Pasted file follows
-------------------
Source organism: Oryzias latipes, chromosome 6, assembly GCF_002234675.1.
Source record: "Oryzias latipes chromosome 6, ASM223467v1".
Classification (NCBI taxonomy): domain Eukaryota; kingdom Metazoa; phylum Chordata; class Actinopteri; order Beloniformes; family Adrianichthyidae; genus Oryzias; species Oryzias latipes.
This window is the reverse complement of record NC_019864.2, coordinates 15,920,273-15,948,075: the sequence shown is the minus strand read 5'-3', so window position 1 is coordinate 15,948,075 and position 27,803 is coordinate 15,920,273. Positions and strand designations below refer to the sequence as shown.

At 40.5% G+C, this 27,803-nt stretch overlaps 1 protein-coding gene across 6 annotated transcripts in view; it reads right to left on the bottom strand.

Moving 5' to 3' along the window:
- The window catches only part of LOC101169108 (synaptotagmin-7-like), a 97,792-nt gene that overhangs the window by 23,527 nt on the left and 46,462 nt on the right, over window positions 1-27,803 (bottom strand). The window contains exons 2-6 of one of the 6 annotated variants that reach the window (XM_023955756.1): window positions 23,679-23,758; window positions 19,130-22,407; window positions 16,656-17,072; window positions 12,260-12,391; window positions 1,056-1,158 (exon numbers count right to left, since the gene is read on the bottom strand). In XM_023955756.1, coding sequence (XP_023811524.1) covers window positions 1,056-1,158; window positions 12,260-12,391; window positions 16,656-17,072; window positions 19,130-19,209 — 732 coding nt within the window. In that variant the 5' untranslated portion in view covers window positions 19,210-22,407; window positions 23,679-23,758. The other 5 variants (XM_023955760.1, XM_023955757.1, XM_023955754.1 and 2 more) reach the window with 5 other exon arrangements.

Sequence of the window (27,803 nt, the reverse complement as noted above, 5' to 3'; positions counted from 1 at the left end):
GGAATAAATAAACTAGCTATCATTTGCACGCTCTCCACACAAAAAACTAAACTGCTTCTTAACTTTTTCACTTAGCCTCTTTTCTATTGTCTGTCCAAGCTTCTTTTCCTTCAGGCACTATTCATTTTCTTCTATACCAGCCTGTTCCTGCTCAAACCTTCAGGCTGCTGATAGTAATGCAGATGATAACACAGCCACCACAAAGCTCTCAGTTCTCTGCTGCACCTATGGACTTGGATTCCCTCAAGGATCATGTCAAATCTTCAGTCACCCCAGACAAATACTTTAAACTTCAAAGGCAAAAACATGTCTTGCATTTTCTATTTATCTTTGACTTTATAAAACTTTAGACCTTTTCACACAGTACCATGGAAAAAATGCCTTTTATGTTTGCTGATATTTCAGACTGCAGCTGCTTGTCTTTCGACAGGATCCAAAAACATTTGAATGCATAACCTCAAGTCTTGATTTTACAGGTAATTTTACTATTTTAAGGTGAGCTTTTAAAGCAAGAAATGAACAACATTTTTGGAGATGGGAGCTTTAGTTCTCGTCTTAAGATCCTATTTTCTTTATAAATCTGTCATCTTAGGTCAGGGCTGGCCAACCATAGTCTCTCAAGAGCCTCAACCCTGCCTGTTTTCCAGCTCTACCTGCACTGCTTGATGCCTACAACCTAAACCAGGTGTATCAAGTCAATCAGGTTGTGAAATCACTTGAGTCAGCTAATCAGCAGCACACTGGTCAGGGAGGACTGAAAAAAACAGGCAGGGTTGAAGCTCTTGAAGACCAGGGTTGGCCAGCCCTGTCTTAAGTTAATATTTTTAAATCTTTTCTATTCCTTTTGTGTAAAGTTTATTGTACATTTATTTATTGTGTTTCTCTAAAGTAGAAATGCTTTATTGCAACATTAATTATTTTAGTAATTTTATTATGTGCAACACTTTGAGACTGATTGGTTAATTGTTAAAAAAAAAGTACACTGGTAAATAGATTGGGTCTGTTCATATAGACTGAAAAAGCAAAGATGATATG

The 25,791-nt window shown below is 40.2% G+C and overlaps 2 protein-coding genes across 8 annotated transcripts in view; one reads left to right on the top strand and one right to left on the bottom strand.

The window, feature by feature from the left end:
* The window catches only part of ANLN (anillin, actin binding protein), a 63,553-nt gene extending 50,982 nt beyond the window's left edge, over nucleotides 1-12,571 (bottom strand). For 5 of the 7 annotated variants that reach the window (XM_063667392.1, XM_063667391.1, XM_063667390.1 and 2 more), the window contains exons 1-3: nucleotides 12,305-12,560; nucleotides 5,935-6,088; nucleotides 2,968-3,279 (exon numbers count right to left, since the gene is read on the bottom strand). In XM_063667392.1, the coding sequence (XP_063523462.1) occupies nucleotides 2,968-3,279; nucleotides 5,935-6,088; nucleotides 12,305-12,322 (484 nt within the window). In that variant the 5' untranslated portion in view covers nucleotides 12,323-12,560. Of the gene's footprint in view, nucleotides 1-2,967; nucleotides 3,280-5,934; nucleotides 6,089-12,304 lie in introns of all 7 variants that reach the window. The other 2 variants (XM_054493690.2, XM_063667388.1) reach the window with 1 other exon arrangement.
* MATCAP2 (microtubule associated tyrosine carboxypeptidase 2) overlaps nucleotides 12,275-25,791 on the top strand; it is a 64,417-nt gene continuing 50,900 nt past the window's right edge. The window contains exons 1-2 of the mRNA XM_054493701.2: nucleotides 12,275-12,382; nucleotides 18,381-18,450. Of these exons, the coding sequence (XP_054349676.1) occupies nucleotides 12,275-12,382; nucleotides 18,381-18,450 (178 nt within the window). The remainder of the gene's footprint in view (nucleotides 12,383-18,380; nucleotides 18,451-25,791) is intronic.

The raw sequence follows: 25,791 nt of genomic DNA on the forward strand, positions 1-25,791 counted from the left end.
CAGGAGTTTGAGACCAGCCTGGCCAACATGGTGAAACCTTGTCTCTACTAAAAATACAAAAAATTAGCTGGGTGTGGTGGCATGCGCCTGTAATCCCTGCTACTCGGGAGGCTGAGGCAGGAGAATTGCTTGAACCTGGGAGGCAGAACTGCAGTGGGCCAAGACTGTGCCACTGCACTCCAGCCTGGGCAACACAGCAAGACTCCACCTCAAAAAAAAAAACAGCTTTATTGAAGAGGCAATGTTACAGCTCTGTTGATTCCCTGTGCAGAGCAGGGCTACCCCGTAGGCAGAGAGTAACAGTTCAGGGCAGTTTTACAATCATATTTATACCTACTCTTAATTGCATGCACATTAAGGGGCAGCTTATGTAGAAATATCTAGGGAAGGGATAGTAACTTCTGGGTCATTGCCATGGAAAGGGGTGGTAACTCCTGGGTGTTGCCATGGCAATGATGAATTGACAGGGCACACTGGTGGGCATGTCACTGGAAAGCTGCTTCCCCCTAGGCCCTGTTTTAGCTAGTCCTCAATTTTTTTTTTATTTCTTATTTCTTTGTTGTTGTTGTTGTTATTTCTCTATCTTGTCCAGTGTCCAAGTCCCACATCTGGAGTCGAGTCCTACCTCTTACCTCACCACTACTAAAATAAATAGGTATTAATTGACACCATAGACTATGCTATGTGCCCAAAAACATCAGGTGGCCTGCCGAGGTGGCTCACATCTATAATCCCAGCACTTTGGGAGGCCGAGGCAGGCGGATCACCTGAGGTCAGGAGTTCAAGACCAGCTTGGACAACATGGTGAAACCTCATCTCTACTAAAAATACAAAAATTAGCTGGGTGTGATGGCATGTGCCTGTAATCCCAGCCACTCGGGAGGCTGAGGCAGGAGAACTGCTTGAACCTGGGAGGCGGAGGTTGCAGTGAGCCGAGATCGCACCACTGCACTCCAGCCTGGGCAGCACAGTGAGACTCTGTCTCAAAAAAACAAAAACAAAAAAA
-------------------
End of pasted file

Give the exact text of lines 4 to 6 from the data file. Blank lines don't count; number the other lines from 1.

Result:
This window is the reverse complement of record NC_019864.2, coordinates 15,920,273-15,948,075: the sequence shown is the minus strand read 5'-3', so window position 1 is coordinate 15,948,075 and position 27,803 is coordinate 15,920,273. Positions and strand designations below refer to the sequence as shown.

At 40.5% G+C, this 27,803-nt stretch overlaps 1 protein-coding gene across 6 annotated transcripts in view; it reads right to left on the bottom strand.

Moving 5' to 3' along the window: